So it is a bit of a shame, then, that I am now hearing suggestions that one of the legacies of the Games should be to capture and harness the ‘volunteering spirit’ of the 70,000 Games Makers. Surely the essence of any ‘spirit’ is that it is organic and self-perpetuating, and not captured and recreated by others. At best, such a ‘legacy’ could only be an artificial and unsustainable recreation of that spirit; at worst, it would threaten to destroy that spirit.

I recently discovered from one of the regular Games Makers email newsletters that I can turn my ‘once in a lifetime experience’ into something that can ‘benefit (me)’ via a McDonald’s-designed ‘nationally recognised qualification’ that ‘will help make your CV shine’. Really?! I suspect some of my younger fellow volunteers, who appear to want or need every activity they do to be recognised with a certificate (because we reward everything these days), will take up that opportunity to make their CVs shine. But I shan’t. In fact, I feel slightly offended that someone thought my volunteering needed that kind of recognition. Such recognition seems to debase the very spirit that officialdom says it wants to ‘capture and recreate’.

I have already argued that if this role were a paid position, I wouldn’t have applied for it. Equally, if I had felt cajoled by government ministers to be a Games Maker as a way of bonding society together in a feeling of loveliness, I’d have shunned it. And so, when Games Makers are now talked about in almost saintly terms, I feel uncomfortable with that, too.

Don’t get me wrong, I like to be adored as much as the next person – and if people want to tell me I’m doing a good job, that’s just fine. But the mildly hysterical reaction to how brilliant we all are stems from an assumption that what Games Makers are doing is exceptional. Yes, it is a one-off, exceptional event, but what motivates most of us is the same thing that motivates all those other unseen and unrecognised volunteers everywhere, from Scout leaders to Sunday football referees to those who help people in real social need: that is, an individual, altruistic desire to contribute to some greater good.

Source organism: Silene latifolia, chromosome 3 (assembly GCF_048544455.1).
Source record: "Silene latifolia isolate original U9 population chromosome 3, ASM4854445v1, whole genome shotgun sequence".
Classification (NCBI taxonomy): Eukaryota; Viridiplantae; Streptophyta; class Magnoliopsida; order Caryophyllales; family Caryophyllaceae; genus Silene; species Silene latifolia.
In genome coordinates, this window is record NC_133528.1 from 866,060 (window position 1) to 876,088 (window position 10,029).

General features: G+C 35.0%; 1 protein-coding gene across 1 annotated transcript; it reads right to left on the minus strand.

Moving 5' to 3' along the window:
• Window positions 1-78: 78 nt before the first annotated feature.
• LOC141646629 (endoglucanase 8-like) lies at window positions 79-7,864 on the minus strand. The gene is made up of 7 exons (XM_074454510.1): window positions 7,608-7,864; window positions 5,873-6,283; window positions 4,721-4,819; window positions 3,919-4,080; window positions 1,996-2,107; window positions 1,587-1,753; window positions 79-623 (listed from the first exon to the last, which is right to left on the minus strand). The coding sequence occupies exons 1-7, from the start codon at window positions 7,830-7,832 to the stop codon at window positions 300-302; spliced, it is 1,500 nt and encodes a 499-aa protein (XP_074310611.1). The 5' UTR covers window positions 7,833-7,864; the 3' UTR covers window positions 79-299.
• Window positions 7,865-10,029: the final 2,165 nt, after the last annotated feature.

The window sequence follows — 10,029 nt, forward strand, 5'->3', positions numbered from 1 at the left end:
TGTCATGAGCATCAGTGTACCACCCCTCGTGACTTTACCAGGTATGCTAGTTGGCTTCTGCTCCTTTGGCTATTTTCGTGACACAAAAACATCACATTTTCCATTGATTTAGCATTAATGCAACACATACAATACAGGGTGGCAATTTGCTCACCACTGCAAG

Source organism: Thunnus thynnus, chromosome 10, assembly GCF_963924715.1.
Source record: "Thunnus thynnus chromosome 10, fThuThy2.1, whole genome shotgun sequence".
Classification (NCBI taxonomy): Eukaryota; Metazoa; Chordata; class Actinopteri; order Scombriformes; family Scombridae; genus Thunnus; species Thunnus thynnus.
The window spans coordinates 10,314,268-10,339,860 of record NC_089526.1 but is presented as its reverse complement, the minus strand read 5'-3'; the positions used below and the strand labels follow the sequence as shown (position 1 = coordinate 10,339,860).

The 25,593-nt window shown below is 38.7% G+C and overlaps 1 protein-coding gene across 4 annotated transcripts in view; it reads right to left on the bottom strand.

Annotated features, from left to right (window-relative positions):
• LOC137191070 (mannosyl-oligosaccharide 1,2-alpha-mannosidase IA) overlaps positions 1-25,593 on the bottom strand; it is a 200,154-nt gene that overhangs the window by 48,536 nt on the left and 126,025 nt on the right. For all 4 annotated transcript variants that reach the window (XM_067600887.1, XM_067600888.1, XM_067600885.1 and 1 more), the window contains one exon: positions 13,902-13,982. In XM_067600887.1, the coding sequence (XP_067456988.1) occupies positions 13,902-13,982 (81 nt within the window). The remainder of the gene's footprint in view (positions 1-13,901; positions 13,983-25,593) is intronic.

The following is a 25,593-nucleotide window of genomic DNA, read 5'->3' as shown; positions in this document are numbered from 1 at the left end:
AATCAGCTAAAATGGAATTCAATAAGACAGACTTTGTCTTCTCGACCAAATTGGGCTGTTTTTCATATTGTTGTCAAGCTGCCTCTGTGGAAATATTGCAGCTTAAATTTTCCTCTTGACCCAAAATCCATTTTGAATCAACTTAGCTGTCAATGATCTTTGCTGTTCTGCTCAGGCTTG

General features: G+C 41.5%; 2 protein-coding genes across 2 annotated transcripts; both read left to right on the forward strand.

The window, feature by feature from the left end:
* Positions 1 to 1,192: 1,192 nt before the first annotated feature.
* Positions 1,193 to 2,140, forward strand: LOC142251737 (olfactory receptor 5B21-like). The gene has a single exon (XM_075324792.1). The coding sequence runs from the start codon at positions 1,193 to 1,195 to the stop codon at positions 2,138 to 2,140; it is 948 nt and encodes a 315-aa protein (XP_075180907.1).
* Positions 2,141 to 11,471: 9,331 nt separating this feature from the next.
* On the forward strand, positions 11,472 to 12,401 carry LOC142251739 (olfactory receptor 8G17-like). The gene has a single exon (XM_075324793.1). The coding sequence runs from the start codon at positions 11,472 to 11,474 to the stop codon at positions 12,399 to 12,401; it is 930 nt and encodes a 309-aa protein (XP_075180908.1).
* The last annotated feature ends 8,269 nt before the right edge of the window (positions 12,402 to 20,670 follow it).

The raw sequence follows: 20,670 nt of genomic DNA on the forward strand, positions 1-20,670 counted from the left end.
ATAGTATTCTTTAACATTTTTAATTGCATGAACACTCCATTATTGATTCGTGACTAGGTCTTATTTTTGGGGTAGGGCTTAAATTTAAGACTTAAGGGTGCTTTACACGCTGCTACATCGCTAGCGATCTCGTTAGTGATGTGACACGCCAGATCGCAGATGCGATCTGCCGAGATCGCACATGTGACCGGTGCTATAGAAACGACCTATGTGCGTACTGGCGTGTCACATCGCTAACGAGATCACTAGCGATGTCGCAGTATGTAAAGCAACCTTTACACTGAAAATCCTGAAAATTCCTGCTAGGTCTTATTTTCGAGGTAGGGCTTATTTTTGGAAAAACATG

One question I was asked about my volunteering was why this and not something else? I’m still working out the answer. But what I am clear about is that what the London 2012 volunteers represent is not unique, and that working for free has a very specific meaning and society loses something if we demand that everyone be paid for everything they do. (Just think about the internships furore earlier this year.)

Above all, I dislike the assumption that some external, centralised control is needed to make volunteering work – think about all the things successive governments have done to try to ‘encourage’ volunteering, or the CRB checks they have introduced to monitor and police volunteering. We should neither be cynical about those who volunteer, nor try to sanctify them. Both of those responses would eat away at the altruism of those who just want to do what they believe to be a Good Thing.

Ollie M Picks is the pseudonym of a London 2012 Games Maker. Follow Ollie on Twitter: @ollie_m_picks.